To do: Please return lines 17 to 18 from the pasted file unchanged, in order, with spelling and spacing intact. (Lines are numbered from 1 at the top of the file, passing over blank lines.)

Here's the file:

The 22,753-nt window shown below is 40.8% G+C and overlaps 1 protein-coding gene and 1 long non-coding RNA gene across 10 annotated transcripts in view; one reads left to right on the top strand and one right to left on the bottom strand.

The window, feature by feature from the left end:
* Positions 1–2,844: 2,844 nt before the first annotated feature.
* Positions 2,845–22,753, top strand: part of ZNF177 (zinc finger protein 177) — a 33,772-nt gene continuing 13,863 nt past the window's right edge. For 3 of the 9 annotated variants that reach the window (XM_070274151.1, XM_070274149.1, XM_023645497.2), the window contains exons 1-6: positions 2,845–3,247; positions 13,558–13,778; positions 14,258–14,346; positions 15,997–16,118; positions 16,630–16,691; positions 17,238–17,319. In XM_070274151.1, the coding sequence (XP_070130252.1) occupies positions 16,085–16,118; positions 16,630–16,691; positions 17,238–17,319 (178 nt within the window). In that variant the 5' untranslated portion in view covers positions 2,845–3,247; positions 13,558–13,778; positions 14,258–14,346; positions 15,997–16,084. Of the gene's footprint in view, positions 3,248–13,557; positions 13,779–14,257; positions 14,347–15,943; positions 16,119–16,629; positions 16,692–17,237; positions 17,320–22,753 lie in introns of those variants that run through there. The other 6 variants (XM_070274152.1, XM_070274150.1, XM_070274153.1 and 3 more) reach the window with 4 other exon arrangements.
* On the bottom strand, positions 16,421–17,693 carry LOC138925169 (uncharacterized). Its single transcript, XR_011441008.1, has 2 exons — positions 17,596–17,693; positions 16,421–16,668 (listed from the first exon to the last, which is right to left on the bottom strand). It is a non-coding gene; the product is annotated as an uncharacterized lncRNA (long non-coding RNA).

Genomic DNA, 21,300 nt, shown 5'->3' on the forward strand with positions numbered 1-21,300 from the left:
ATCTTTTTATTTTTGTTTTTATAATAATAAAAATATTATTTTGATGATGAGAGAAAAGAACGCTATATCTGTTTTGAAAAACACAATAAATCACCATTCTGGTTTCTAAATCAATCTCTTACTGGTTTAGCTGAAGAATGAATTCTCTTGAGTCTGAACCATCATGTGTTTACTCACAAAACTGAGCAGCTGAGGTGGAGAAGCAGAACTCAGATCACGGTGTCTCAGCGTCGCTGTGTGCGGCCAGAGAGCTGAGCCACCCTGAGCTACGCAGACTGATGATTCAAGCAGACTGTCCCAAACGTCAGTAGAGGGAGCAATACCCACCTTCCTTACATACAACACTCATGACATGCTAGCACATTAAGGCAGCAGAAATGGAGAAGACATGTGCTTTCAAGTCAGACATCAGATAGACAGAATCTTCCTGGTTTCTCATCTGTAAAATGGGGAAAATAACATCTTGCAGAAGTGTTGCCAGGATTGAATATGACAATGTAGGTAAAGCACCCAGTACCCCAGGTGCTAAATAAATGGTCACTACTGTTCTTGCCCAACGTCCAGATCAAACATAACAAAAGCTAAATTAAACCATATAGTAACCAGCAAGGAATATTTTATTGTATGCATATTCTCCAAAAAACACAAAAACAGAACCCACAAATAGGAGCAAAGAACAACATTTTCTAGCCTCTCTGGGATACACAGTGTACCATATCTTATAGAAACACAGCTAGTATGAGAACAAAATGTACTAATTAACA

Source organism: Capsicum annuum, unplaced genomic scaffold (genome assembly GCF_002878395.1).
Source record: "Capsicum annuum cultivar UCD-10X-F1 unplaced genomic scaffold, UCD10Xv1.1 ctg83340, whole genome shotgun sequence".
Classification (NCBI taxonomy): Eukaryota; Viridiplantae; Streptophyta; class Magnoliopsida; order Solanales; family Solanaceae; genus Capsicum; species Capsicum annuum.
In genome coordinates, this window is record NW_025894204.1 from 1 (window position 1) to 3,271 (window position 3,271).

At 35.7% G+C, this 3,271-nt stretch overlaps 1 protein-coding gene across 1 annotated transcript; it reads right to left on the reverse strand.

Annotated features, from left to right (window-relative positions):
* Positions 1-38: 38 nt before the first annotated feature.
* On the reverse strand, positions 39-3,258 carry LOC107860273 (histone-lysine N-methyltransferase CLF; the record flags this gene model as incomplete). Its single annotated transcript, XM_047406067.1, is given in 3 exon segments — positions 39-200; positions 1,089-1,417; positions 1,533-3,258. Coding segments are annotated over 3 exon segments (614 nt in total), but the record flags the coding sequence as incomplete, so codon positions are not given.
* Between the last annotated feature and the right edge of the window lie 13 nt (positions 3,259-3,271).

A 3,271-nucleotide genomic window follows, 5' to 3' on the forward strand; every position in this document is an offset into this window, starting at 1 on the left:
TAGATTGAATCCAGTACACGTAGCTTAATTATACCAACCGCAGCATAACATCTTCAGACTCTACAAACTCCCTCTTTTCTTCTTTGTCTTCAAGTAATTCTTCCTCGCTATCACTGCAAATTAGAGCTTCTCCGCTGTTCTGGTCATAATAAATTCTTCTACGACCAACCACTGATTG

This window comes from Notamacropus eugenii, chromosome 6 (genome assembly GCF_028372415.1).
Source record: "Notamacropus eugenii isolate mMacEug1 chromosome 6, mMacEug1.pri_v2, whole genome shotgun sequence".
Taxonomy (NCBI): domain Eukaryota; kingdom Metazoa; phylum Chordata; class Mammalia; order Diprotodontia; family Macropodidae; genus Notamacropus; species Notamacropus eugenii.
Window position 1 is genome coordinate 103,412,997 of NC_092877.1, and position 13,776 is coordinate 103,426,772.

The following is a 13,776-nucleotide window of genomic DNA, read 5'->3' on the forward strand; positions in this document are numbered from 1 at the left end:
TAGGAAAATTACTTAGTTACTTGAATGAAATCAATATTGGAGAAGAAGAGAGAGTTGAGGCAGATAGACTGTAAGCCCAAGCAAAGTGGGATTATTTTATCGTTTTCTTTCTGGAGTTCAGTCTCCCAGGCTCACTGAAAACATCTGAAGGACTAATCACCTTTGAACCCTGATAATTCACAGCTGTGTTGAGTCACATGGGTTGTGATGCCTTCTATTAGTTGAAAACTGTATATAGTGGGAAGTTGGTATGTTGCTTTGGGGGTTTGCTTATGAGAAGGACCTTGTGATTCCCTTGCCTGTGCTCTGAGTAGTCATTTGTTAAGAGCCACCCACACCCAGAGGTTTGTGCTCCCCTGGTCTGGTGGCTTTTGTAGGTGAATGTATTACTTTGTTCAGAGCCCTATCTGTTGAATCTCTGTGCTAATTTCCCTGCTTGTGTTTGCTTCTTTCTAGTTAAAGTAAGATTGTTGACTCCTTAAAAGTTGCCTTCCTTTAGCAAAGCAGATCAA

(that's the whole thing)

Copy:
A 3,271-nucleotide genomic window follows, 5' to 3' on the forward strand; every position in this document is an offset into this window, starting at 1 on the left:
TAGATTGAATCCAGTACACGTAGCTTAATTATACCAACCGCAGCATAACATCTTCAGACTCTACAAACTCCCTCTTTTCTTCTTTGTCTTCAAGTAATTCTTCCTCGCTATCACTGCAAATTAGAGCTTCTCCGCTGTTCTGGTCATAATAAATTCTTCTACGACCAACCACTGATTG